President Trump may be many things far from edifying — brash, loud, vile, bombastic, and, overall, his own worst enemy — but something he most definitely is not is a totalitarian. And yet that’s what the opposition, as disseminated through a compliant press, would have you believe.
And precisely on what does the Left base this outrageous contention? That Mr. Trump’s administration is doing its utmost to return a semblance of post-Obama reality to the bedrock notion of separation of powers. Of everything this White House has tried to do over its first year in power, this is, at the same time, the most commendable and the most overlooked and/or misconstrued (perhaps deliberately).
So what exactly has Mr. Trump and his administration done, or attempted to do? Let us count the examples:
For starters, he has tried to return the three branches of government to their previous (and legitimate) borders — i.e. Congress making the laws, the executive enforcing them, and the judiciary interpreting then. Specifically . . .
First, regulations. By virtue of his Jan. 30 executive order, Mr. Trump has required that for every new regulation put in place, two must be erased. Theoretically, this returns law-making to Congress.
To its credit, the legislative branch has complied with this implied request. With the Congressional Review Act as the cudgel of choice, congressional action or influence has resulted, so the White House says, in $8.1 billion in net regulatory cost savings thus far.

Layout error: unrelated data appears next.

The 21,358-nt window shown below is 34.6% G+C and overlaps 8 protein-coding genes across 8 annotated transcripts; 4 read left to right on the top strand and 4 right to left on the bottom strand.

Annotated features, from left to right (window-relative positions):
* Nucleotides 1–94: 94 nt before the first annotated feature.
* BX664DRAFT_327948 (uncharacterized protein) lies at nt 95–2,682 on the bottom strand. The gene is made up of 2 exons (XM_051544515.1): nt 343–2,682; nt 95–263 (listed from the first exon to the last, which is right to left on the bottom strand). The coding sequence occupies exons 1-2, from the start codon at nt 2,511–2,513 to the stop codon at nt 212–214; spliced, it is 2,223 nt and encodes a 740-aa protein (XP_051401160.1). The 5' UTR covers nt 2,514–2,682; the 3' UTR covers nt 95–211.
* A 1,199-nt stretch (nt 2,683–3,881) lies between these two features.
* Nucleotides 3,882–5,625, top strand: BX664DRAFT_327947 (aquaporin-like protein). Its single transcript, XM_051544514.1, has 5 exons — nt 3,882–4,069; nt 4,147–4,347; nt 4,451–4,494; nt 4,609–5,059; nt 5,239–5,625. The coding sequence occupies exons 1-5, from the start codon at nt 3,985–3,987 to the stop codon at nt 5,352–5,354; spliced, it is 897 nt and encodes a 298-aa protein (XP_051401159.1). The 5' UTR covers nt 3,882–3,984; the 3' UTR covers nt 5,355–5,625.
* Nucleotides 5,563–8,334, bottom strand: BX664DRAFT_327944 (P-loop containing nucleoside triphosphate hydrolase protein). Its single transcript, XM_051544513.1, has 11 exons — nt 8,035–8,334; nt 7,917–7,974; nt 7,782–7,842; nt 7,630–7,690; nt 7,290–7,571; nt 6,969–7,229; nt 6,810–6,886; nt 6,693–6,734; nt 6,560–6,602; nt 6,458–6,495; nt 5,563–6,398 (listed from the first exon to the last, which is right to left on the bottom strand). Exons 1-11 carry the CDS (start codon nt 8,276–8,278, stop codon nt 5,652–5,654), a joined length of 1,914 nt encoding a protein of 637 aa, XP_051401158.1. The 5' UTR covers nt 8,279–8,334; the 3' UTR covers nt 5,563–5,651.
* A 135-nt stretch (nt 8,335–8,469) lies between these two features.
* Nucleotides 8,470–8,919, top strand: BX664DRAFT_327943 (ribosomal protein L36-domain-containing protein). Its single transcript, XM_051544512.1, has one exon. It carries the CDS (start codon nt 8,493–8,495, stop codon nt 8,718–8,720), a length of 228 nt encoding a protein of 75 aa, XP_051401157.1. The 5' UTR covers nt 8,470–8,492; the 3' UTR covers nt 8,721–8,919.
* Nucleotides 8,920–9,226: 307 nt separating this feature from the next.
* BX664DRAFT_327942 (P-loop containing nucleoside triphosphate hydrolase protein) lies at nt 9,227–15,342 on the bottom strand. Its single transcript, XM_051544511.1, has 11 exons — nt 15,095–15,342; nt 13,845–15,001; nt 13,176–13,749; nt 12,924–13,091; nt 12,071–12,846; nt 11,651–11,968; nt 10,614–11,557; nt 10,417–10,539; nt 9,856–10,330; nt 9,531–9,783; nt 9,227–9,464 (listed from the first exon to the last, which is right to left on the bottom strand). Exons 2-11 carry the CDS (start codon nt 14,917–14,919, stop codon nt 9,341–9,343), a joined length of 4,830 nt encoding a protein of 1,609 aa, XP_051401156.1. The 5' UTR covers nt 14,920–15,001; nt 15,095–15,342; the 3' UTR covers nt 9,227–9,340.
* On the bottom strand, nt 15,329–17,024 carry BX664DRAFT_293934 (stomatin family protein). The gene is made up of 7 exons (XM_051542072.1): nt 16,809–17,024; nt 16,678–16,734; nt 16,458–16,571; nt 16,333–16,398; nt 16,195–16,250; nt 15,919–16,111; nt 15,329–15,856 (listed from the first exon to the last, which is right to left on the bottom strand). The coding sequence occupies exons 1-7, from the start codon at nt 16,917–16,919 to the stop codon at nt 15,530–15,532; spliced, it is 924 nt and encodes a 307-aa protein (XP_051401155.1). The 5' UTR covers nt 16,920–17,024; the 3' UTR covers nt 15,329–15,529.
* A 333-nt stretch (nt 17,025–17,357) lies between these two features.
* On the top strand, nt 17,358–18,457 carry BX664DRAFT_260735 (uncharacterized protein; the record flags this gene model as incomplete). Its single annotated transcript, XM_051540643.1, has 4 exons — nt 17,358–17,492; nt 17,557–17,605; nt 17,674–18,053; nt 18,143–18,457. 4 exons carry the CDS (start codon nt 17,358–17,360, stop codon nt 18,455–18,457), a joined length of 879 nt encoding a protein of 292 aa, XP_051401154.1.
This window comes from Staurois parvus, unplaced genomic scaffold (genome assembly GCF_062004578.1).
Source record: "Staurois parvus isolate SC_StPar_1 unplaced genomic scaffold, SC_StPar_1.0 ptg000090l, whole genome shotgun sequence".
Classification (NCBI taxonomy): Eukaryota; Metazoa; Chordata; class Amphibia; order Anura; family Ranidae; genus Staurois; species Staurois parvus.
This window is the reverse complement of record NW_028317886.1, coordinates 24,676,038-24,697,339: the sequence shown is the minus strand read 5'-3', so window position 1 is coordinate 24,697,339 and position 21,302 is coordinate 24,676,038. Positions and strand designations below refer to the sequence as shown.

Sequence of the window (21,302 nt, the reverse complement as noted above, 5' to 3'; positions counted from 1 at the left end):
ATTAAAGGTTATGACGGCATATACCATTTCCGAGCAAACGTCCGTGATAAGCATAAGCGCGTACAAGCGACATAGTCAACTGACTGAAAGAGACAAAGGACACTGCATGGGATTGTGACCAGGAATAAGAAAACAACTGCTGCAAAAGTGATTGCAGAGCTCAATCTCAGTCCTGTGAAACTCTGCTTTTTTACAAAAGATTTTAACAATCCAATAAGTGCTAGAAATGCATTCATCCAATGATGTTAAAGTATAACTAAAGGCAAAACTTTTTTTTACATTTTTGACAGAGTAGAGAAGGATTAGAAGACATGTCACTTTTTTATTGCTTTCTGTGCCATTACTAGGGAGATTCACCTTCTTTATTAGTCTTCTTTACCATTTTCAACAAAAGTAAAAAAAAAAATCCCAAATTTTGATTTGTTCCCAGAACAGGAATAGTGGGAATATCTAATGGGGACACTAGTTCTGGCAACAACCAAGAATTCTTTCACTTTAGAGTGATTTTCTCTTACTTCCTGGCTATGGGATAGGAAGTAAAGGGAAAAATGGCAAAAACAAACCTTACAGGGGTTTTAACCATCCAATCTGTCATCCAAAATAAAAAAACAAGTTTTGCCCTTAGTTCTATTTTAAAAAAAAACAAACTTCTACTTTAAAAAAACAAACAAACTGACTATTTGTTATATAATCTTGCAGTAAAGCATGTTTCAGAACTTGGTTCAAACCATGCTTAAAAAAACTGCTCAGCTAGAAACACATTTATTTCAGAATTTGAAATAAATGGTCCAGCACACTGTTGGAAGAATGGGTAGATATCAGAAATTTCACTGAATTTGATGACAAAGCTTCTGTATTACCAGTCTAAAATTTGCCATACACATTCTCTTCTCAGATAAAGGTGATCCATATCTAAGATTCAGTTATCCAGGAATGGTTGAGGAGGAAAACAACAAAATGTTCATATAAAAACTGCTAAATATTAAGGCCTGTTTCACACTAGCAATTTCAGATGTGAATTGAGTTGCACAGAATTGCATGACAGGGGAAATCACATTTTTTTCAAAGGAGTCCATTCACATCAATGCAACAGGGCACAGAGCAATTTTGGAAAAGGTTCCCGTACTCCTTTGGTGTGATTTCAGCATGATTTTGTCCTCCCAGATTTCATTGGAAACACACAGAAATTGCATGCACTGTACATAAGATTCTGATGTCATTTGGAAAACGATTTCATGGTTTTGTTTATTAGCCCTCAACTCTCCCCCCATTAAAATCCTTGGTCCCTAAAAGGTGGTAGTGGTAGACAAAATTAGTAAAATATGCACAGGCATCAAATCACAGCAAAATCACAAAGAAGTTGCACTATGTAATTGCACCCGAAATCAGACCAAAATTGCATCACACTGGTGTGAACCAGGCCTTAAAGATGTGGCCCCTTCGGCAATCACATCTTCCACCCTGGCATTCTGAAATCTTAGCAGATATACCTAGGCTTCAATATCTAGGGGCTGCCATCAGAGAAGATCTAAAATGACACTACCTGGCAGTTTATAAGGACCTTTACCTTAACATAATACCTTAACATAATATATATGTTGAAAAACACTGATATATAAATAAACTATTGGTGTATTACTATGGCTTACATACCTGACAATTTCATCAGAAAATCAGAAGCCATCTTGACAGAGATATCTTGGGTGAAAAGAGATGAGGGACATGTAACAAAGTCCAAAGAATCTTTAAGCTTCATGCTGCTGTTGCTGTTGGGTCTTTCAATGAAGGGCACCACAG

Congress has continued apace in this direction. In the proposed omnibus spending bill funding the government, it takes aim at both the Affirmatively Furthering Fair Housing Act (full defunding) and the Endangered Species Act (partial defunding). For too long in the Obama regime had such executive oversight agencies as the Department of Housing and Urban Development and the Fish and Wildlife Service exerted too much control in handing down decisions best made by Congress.
Finally, in three critical areas has the Trump administration endeavored to return to Congress its just powers. First, Mr. Trump would like to make his predecessor’s exclusion of Congress in the nuclear pact with Iran an aberration. Second, he has thrown Mr. Obama’s DACA decree back to the lawmakers for their approval (in other words, where it belongs). And, lastly, led by Scott Pruitt at the EPA, the White House has targeted sue-and-settle lawsuits in which executive agencies use consent decrees and settlement agreements, forged in individual courtrooms, as the basis for sweeping regulatory action. Mr. Pruitt calls this “regulation by litigation,” and he’s right — and it must stop.
Totalitarianism? Come now. Mr. Trump is proving himself more of a constitutionalist.